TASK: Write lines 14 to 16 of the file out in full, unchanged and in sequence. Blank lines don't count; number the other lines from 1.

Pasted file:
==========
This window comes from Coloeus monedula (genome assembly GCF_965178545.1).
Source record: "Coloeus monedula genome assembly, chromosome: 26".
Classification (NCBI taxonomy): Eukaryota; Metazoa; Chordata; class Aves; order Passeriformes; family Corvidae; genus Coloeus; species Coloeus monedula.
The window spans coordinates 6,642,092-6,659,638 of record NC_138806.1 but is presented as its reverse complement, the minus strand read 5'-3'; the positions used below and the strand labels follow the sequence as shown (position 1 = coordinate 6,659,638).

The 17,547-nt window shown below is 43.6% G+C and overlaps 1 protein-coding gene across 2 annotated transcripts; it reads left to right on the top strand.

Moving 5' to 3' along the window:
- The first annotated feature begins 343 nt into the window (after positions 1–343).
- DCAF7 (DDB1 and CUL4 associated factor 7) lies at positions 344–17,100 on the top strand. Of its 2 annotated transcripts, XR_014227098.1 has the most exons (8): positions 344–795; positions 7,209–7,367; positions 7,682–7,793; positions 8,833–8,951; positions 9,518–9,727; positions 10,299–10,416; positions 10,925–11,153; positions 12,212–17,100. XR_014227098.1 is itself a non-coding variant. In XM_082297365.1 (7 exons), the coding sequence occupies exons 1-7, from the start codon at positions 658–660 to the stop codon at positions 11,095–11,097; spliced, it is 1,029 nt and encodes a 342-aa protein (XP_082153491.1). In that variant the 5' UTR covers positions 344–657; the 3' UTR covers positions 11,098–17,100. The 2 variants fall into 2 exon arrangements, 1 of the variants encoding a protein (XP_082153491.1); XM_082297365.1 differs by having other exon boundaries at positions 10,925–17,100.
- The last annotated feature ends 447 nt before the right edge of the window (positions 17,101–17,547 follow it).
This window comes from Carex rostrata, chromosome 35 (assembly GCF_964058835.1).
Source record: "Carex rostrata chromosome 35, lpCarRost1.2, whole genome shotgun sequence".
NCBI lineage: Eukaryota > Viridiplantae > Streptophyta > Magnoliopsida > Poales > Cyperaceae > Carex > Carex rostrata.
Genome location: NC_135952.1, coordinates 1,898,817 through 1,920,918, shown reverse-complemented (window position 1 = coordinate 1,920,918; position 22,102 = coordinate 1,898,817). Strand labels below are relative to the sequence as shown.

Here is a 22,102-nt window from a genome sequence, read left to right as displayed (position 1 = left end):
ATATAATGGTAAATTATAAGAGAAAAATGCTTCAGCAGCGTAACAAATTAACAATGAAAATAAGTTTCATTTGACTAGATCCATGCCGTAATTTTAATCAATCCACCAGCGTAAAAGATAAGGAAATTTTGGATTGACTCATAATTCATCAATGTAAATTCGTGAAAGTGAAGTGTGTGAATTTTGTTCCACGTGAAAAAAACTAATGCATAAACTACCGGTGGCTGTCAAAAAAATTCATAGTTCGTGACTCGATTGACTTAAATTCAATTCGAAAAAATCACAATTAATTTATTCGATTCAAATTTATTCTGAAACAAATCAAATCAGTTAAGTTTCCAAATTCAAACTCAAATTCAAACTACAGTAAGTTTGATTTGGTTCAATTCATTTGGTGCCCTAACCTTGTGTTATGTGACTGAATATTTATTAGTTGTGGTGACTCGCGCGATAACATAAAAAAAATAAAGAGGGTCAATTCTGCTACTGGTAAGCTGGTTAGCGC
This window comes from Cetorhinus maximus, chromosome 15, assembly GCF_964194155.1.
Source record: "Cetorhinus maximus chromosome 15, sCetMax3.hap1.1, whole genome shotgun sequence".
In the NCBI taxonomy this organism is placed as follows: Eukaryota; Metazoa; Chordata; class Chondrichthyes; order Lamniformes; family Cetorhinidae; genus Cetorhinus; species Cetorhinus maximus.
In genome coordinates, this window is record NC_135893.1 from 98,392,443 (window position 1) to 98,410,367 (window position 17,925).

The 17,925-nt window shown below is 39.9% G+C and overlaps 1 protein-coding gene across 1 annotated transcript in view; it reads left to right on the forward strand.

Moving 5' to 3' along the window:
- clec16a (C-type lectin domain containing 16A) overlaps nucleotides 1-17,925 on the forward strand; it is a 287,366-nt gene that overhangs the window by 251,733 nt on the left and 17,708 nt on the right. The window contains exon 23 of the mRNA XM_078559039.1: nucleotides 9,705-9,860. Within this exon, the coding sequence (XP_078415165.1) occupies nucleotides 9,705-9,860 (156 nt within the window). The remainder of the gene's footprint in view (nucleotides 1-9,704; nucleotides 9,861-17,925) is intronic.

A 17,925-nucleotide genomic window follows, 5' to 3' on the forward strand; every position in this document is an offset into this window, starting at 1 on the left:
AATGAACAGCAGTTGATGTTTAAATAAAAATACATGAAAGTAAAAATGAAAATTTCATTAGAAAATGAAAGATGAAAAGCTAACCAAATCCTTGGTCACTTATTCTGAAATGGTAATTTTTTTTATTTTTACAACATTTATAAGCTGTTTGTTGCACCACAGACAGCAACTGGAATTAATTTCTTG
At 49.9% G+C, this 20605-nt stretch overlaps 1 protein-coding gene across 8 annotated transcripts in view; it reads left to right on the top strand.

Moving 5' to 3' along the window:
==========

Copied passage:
Here is a 22,102-nt window from a genome sequence, read left to right as displayed (position 1 = left end):
ATATAATGGTAAATTATAAGAGAAAAATGCTTCAGCAGCGTAACAAATTAACAATGAAAATAAGTTTCATTTGACTAGATCCATGCCGTAATTTTAATCAATCCACCAGCGTAAAAGATAAGGAAATTTTGGATTGACTCATAATTCATCAATGTAAATTCGTGAAAGTGAAGTGTGTGAATTTTGTTCCACGTGAAAAAAACTAATGCATAAACTACCGGTGGCTGTCAAAAAAATTCATAGTTCGTGACTCGATTGACTTAAATTCAATTCGAAAAAATCACAATTAATTTATTCGATTCAAATTTATTCTGAAACAAATCAAATCAGTTAAGTTTCCAAATTCAAACTCAAATTCAAACTACAGTAAGTTTGATTTGGTTCAATTCATTTGGTGCCCTAACCTTGTGTTATGTGACTGAATATTTATTAGTTGTGGTGACTCGCGCGATAACATAAAAAAAATAAAGAGGGTCAATTCTGCTACTGGTAAGCTGGTTAGCGC
This window comes from Cetorhinus maximus, chromosome 15, assembly GCF_964194155.1.